Thus, expansion of treatment for those who need it for their own health is likely to have substantial benefit for them in terms of prevention of HIV and TB-related morbidity and mortality and decreased HIV incidence among their HIV-uninfected partners and potentially protecting their families, households, and communities from risk of TB. Clearly, expansion of TasP to those at earlier stages of HIV disease is an important frontier for further research and implementation.
Enthusiasm for TasP must be tempered by acknowledging that it is not a panacea but rather its success is dependent on a multiplicity of other complementary and necessary interventions.54 Behavioral, biomedical, and structural interventions are required to ensure that various components of the HIV care cascade are optimized to achieve the ultimate goal of TasP. Achieving higher coverage with ART for those in need will require expansion of HIV testing, using innovative approaches such as provider-initiated testing and counseling, household testing, and community-focused approaches.55,56 It will also require attention to maximize every step of the HIV care cascade from linkage of those found to be HIV positive to retention in care, prompt determination of ART eligibility, and initiation of ART with provision of adherence support.54 Without attention to the HIV care cascade, the promise of TasP as an intervention for both HIV treatment and HIV prevention will fail to be realized57 (Figure 1). Two meta-analyses from sub-Saharan Africa demonstrated that less than a third of persons testing HIV positive remain in care until ART initiation.58,59 Results are similar in the United States, where 19%–29% of persons with HIV infection are estimated to achieve viral load suppression.60–62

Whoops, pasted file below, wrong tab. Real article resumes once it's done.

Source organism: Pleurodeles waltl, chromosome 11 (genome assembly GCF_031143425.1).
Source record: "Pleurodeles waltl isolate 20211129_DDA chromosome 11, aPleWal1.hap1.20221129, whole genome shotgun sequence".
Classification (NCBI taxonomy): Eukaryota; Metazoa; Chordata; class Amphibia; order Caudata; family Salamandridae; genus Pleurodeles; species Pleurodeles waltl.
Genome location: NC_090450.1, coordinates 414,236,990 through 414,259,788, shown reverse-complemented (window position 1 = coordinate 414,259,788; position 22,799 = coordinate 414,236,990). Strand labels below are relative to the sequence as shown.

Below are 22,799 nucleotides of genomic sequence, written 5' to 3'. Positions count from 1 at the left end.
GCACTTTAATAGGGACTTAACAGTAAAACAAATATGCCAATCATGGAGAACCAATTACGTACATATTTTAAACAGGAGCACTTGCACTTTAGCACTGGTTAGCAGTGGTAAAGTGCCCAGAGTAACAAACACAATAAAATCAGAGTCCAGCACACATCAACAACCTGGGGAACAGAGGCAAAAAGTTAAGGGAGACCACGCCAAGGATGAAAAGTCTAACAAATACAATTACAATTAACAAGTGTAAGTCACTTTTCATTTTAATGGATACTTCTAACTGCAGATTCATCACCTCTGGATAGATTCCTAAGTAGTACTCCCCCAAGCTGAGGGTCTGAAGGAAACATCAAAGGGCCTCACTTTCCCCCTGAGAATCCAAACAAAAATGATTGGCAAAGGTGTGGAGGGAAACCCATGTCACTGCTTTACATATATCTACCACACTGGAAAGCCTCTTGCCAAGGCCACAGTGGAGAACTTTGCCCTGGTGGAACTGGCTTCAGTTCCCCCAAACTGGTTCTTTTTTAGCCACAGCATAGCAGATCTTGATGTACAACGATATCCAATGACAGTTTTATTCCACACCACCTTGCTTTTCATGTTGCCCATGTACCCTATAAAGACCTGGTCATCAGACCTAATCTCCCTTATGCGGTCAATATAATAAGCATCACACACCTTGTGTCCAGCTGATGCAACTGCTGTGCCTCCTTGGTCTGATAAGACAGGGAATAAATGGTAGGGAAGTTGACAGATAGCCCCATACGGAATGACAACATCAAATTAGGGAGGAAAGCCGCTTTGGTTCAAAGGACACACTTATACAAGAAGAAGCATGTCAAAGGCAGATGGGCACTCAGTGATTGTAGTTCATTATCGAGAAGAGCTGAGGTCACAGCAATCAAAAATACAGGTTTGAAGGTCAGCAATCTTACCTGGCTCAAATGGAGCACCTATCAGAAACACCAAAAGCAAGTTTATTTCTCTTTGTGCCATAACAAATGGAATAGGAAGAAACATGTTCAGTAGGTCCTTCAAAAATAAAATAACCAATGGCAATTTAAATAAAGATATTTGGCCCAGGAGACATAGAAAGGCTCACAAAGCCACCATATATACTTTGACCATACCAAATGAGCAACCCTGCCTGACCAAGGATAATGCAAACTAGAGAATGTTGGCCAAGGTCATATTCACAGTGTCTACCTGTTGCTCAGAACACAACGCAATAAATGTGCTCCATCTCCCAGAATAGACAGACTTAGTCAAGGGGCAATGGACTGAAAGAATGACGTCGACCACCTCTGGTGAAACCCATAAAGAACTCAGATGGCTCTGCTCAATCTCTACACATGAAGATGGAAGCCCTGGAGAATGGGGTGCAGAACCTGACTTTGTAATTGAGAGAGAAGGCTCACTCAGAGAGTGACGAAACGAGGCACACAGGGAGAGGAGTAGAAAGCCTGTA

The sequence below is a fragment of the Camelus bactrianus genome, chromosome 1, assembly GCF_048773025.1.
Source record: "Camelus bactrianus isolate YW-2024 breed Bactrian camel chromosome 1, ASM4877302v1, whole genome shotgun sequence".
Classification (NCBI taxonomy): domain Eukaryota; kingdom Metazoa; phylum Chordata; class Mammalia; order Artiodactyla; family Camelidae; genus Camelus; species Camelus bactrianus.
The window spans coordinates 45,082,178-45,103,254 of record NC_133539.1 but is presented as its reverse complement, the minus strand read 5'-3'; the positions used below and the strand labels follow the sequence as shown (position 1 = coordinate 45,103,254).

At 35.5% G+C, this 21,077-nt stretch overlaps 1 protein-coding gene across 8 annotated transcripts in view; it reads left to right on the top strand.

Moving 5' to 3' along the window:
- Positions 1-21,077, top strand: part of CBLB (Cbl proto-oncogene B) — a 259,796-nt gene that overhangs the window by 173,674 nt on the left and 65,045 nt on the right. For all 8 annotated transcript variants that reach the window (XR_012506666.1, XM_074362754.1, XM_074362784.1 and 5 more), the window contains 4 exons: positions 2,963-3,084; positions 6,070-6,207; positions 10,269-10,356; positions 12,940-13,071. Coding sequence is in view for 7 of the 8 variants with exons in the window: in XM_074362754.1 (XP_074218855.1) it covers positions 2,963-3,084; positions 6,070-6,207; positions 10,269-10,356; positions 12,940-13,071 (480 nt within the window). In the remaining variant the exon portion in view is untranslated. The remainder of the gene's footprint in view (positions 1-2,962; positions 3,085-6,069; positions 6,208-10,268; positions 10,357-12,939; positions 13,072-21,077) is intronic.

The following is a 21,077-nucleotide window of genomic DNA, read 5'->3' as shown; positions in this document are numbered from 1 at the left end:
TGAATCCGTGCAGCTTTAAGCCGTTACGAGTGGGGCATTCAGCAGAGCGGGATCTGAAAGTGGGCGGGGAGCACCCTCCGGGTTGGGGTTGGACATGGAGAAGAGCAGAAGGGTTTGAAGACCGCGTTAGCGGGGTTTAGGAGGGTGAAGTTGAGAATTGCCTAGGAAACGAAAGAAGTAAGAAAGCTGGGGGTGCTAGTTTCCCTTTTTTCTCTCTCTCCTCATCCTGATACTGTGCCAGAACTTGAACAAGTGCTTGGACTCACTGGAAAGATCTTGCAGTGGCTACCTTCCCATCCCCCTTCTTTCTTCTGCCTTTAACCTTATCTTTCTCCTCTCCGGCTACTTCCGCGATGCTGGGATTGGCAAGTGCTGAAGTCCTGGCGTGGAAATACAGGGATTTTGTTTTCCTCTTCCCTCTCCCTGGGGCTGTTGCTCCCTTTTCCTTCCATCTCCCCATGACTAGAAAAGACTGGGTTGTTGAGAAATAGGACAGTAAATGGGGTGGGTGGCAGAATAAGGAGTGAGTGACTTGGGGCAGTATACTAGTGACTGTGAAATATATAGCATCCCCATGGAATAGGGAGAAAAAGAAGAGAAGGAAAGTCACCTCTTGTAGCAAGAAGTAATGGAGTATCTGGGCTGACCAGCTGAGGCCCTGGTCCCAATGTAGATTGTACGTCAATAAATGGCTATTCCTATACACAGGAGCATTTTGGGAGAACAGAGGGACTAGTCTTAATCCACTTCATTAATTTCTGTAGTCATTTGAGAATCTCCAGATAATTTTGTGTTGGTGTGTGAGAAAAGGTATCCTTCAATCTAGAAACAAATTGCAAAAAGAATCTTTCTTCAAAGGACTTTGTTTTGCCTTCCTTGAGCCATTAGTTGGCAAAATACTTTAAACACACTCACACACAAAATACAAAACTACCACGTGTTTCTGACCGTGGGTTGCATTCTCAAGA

In reality, it may be difficult to achieve the magnitude of coverage with ART for all individuals with HIV in a community as presumed in many of the modeling studies, supporting the need for other HIV and TB prevention interventions. As noted in Figure 1, HIV testing is the foundation of all prevention interventions. Although, for those individuals found to be HIV infected, TasP is an important prevention intervention when combined with supportive interventions, those found to be HIV-uninfected should also be candidates for HIV prevention interventions. They need to be linked to appropriate prevention interventions such as voluntary medical male circumcision (VMMC) and preexposure prophylaxis (PrEP), with ongoing counseling and adherence support, as needed, and repeat HIV testing. Despite substantial evidence in support of the efficacy of VMMC for prevention of HIV transmission,63–65 its implementation and scale-up has been suboptimal in some settings.66 Availability of new nonoperative methods for male circumcision that do not require anesthesia and can be performed by nurses holds great promise.67,68 A recent study demonstrated that expansion of VMMC is cost effective and may have a substantial effect on decreasing the number of new HIV infections in the short term, with TasP demonstrating substantial effect in the long term.8 PrEP using antiretroviral drugs in HIV-uninfected individuals is also a promising intervention shown to be efficacious in several studies,2,4 whereas conflicting results have been noted in other studies where adherence with PrEP was compromised.69,70 That a significant proportion of transmissions in couples in HPTN 052 and other discordant couple studies were unlinked highlights the potential importance of PrEP if monogamy among couples is not assured. PrEP may also be appropriate for individuals at high risk who are unaware of their partner’s HIV status or in settings where an HIV-infected partner is unwilling or unable to take ART for prevention.